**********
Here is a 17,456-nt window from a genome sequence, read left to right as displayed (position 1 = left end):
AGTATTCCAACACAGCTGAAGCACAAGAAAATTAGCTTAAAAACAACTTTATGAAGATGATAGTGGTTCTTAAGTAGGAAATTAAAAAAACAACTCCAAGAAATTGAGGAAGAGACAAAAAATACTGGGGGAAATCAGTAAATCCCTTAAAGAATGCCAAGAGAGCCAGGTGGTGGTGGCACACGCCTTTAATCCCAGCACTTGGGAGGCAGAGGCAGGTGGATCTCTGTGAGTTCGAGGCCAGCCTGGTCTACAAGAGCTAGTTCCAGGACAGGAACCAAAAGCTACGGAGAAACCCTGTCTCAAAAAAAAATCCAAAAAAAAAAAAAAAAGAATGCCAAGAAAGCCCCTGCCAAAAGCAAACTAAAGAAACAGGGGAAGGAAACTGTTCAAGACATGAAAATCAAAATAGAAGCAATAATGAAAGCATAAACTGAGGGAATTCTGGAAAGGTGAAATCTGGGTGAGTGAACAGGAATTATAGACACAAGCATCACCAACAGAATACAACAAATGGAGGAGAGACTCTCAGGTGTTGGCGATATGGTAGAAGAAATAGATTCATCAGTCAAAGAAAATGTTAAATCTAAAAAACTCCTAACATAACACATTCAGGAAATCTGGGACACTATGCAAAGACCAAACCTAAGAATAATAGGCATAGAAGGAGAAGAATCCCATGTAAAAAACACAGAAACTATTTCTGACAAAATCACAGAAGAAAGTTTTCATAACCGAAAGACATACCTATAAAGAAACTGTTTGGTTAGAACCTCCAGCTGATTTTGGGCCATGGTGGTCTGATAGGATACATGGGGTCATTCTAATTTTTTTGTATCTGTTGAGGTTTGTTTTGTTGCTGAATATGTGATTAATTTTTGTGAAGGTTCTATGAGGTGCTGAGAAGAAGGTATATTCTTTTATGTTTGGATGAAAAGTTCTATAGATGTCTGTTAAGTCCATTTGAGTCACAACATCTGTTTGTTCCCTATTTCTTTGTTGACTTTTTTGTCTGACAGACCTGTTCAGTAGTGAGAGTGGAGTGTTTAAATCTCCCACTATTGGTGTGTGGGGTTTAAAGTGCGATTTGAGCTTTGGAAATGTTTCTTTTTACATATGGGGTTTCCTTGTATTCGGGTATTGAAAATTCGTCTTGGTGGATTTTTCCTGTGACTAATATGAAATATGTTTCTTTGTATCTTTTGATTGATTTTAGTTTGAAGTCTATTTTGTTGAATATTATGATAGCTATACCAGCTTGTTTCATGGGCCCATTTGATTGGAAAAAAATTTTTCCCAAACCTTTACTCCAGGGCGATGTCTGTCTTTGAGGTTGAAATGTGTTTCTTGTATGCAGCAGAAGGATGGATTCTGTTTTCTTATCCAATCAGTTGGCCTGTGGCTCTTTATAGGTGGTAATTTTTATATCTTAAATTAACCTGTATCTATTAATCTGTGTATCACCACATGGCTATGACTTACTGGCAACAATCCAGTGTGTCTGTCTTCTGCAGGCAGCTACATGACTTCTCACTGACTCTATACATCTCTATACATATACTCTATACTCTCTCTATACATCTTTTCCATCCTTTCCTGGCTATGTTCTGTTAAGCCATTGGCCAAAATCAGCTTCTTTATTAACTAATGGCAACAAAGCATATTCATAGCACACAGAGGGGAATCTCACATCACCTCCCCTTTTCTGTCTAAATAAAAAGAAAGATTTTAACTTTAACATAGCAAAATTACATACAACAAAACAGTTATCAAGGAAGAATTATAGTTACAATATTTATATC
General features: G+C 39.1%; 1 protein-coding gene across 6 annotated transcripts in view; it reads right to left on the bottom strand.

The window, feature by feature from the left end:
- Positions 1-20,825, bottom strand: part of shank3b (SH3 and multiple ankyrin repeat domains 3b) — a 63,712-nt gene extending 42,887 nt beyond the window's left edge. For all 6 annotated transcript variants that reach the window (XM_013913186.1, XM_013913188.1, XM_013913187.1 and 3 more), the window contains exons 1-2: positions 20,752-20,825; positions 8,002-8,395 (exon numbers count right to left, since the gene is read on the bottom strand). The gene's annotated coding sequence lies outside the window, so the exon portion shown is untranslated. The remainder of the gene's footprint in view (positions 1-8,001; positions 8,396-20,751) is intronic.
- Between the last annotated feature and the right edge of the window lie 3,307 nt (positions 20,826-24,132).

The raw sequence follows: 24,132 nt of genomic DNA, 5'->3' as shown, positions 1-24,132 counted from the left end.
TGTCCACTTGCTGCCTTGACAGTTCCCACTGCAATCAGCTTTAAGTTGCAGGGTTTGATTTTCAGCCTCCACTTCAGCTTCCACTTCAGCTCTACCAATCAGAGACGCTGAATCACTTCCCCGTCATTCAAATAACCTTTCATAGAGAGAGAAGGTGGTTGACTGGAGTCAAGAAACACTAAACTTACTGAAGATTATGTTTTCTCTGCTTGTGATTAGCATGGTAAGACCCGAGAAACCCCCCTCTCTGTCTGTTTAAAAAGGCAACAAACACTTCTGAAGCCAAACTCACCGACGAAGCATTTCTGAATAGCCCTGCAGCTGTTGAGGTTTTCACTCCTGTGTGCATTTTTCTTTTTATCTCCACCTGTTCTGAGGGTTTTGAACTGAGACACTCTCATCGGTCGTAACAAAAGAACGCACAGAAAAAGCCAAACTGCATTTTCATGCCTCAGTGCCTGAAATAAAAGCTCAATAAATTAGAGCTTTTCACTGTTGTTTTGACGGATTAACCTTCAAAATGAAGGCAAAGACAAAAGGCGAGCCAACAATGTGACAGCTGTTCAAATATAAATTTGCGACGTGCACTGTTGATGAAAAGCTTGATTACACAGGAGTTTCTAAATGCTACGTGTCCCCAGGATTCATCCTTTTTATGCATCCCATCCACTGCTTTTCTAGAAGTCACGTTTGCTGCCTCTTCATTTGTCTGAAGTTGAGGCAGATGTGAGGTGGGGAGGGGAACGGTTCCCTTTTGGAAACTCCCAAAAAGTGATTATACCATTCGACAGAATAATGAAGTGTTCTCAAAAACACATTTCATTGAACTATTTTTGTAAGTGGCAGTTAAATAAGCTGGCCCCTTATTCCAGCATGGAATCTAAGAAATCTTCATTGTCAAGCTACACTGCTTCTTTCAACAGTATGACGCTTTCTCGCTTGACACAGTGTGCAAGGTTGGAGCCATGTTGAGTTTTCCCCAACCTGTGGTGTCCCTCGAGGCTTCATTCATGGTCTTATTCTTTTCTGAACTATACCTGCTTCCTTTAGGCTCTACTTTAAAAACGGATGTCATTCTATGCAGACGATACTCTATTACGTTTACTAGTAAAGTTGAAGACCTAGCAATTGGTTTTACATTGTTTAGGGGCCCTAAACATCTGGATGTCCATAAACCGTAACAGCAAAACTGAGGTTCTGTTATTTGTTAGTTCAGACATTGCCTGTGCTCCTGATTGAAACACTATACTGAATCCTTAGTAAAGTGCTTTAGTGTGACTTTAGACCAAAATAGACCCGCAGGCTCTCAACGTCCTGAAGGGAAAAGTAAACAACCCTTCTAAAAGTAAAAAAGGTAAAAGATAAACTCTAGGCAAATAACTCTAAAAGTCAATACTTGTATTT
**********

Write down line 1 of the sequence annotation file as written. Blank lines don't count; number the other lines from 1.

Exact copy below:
Here is a 17,456-nt window from a genome sequence, read left to right as displayed (position 1 = left end):